Russell Baze (Christian Bale) is stuck in a dead-end job at a rural Pennsylvania steel mill that is rumored to be closing soon. However, he’s not in a position to leave the area in search of greener pastures because he has to care for his terminally-ill widowed father (Bingo O’Malley) and a younger brother, Rodney Jr. (Casey Affleck), who is suffering from post-traumatic stress syndrome.
Rodney, a military veteran, hasn’t been able to make the adjustment back to civilian life after having served several tours of duty in Iraq. In fact, he hasn’t been the same since their mother died.
Because of a burgeoning gambling debt, Rodney has agreed to participate in street fights — that are fixed — that are being staged by the bookie (Willem Dafoe), to whom Rodney owes a lot of money. Trouble is Rodney becomes so blinded with rage after being punched, that he can’t be relied upon to throw the fight as promised.
Russell is so desperate to help his brother that he’s even willing to pay off Rodney’s I.O.U. in increments on his modest salary. But even that plan goes up in smoke after Russell is arrested for manslaughter when he was driving under the influence of alcohol.
By the time he’s paroled, Rodney has disappeared and is rumored to have been abducted out of state by a ruthless gang of drug dealers who are led by a sadistic Ramapo Indian (Woody Harrelson). The local police chief (Forest Whitaker) is sympathetic, but has no jurisdiction in New Jersey, which leaves Russell no choice but to take the law into his own hands with the help of his Uncle Red (Sam Shepard).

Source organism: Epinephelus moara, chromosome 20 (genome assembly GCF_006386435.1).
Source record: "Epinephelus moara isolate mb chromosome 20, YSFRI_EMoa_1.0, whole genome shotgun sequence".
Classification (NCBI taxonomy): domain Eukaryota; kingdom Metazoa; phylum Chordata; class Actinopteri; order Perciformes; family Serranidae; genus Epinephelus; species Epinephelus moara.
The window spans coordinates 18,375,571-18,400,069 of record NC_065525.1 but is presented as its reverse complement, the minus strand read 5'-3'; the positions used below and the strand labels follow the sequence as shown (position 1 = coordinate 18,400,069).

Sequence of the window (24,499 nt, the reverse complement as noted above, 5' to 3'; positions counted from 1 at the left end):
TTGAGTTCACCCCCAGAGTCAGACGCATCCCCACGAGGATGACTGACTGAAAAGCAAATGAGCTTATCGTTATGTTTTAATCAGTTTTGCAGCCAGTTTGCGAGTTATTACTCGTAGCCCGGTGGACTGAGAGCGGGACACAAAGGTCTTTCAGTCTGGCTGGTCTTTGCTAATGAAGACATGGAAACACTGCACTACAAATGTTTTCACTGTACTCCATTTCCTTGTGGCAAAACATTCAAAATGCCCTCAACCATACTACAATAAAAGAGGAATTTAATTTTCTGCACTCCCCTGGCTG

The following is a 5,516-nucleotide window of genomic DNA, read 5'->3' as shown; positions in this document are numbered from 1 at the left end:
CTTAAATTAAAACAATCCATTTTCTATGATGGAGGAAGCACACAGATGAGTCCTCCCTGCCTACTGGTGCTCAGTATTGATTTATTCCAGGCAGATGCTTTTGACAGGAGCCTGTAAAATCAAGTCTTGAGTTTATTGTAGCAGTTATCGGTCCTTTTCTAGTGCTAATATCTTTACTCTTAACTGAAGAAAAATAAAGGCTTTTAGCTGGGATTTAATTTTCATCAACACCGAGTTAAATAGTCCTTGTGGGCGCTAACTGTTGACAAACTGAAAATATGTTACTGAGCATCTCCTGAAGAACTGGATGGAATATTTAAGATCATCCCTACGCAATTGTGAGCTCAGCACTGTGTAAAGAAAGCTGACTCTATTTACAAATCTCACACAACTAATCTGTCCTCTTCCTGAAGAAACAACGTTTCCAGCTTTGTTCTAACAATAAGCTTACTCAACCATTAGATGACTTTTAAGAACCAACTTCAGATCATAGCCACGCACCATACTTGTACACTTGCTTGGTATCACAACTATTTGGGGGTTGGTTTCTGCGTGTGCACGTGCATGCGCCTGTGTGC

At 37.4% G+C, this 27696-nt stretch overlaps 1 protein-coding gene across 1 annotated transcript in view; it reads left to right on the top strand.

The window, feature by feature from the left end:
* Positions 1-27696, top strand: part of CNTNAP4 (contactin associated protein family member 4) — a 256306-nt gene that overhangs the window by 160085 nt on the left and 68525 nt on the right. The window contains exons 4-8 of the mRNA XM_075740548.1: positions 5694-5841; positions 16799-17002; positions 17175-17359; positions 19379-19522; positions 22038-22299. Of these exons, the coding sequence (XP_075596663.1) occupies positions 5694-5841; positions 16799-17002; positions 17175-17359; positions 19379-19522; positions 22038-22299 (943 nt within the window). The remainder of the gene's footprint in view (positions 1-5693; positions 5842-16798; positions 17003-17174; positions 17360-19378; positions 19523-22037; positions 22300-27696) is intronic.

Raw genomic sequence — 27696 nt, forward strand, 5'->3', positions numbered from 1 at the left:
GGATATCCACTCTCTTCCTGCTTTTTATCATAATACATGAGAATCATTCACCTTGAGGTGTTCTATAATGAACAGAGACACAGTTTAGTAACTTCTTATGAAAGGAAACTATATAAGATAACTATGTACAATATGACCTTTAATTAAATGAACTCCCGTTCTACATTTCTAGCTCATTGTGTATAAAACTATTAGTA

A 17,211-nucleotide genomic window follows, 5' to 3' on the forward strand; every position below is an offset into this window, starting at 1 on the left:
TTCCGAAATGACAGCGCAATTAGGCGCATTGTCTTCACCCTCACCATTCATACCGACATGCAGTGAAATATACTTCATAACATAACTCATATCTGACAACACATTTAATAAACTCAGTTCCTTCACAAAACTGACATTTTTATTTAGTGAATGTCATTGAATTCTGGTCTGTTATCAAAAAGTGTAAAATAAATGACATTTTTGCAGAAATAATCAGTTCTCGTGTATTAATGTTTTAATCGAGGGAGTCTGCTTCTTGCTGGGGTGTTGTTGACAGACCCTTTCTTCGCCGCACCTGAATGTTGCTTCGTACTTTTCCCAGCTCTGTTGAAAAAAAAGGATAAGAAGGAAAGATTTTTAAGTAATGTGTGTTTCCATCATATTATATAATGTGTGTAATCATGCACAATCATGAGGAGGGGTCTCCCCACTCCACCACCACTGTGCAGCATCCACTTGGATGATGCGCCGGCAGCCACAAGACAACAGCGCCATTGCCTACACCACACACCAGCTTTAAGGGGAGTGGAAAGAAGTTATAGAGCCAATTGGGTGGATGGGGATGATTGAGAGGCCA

Written and directed by Scott Cooper (Crazy Heart), Out of the Furnace is a gritty thriller that unfolds against the backdrop of a decaying American landscape. Thus, almost overshadowing the desperate search at the center of the story, is the background behind the film of an aging national infrastructure that is irreversibly past its prime.
While the violence occasionally goes over the top, the film nevertheless remains highly recommended, because the cast is as adept at delivering dialogue as it is in dispensing street justice.
The movie is a gruesome showdown between warring clans that is reminiscent of the backwoods feud between the Hatfields and the McCoys.
Very Good (***). Rated R for profanity, drug use, and graphic violence. Running time: 116 minutes. Distributor: Relativity Media.